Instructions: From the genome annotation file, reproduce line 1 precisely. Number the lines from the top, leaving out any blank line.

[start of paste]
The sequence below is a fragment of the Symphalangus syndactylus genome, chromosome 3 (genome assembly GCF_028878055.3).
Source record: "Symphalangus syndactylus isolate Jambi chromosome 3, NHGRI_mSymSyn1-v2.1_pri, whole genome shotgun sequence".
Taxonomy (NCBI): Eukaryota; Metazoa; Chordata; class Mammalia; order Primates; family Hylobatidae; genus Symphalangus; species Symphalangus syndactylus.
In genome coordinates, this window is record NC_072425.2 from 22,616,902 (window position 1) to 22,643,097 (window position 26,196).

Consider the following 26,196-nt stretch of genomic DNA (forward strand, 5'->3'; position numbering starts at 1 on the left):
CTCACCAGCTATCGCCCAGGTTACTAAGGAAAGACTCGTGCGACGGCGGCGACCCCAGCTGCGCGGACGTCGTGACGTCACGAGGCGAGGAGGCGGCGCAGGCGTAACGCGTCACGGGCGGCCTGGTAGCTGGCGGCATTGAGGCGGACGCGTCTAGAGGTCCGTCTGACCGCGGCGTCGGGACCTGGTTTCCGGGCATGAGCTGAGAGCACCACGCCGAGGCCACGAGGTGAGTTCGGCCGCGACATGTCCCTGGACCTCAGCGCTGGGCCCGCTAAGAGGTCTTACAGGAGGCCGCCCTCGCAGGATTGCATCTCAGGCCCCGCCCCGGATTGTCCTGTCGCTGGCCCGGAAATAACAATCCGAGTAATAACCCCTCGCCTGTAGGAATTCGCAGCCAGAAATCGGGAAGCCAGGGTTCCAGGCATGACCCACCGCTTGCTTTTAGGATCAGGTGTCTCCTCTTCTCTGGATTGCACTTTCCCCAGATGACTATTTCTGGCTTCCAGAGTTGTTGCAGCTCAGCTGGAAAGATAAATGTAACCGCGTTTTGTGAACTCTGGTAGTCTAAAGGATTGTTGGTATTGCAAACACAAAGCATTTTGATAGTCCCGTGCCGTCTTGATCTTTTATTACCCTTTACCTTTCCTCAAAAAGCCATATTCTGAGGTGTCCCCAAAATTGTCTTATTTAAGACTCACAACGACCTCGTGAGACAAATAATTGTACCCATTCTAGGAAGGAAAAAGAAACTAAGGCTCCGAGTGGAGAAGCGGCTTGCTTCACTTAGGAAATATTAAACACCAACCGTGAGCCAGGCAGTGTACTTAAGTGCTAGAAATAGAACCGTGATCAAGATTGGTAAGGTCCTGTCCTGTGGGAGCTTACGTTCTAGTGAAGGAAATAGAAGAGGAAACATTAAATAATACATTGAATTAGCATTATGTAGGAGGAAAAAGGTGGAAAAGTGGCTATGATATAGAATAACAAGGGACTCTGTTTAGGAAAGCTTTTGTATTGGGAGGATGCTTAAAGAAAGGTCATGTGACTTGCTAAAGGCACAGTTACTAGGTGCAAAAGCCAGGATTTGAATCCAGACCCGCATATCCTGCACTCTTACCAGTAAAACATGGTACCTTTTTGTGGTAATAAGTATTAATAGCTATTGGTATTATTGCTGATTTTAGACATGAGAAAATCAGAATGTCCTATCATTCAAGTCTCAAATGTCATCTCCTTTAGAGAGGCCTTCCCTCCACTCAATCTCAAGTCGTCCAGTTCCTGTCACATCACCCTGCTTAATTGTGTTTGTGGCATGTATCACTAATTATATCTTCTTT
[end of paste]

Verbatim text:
The sequence below is a fragment of the Symphalangus syndactylus genome, chromosome 3 (genome assembly GCF_028878055.3).